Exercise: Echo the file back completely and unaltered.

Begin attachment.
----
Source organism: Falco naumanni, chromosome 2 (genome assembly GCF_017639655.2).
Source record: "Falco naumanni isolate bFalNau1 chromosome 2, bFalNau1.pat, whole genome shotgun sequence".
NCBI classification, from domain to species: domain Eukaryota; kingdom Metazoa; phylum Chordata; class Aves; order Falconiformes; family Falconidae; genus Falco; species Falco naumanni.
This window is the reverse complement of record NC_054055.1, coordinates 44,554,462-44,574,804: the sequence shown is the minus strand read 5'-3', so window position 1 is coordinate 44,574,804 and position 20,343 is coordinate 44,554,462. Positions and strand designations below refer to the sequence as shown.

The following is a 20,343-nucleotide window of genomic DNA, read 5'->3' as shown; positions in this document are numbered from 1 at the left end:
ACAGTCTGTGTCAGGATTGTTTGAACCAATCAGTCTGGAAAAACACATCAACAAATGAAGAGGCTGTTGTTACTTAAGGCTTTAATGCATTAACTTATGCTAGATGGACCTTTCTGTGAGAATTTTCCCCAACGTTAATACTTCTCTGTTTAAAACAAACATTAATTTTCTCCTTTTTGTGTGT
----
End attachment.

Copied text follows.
Source organism: Falco naumanni, chromosome 2 (genome assembly GCF_017639655.2).
Source record: "Falco naumanni isolate bFalNau1 chromosome 2, bFalNau1.pat, whole genome shotgun sequence".
NCBI classification, from domain to species: domain Eukaryota; kingdom Metazoa; phylum Chordata; class Aves; order Falconiformes; family Falconidae; genus Falco; species Falco naumanni.
This window is the reverse complement of record NC_054055.1, coordinates 44,554,462-44,574,804: the sequence shown is the minus strand read 5'-3', so window position 1 is coordinate 44,574,804 and position 20,343 is coordinate 44,554,462. Positions and strand designations below refer to the sequence as shown.

The following is a 20,343-nucleotide window of genomic DNA, read 5'->3' as shown; positions in this document are numbered from 1 at the left end:
ACAGTCTGTGTCAGGATTGTTTGAACCAATCAGTCTGGAAAAACACATCAACAAATGAAGAGGCTGTTGTTACTTAAGGCTTTAATGCATTAACTTATGCTAGATGGACCTTTCTGTGAGAATTTTCCCCAACGTTAATACTTCTCTGTTTAAAACAAACATTAATTTTCTCCTTTTTGTGTGT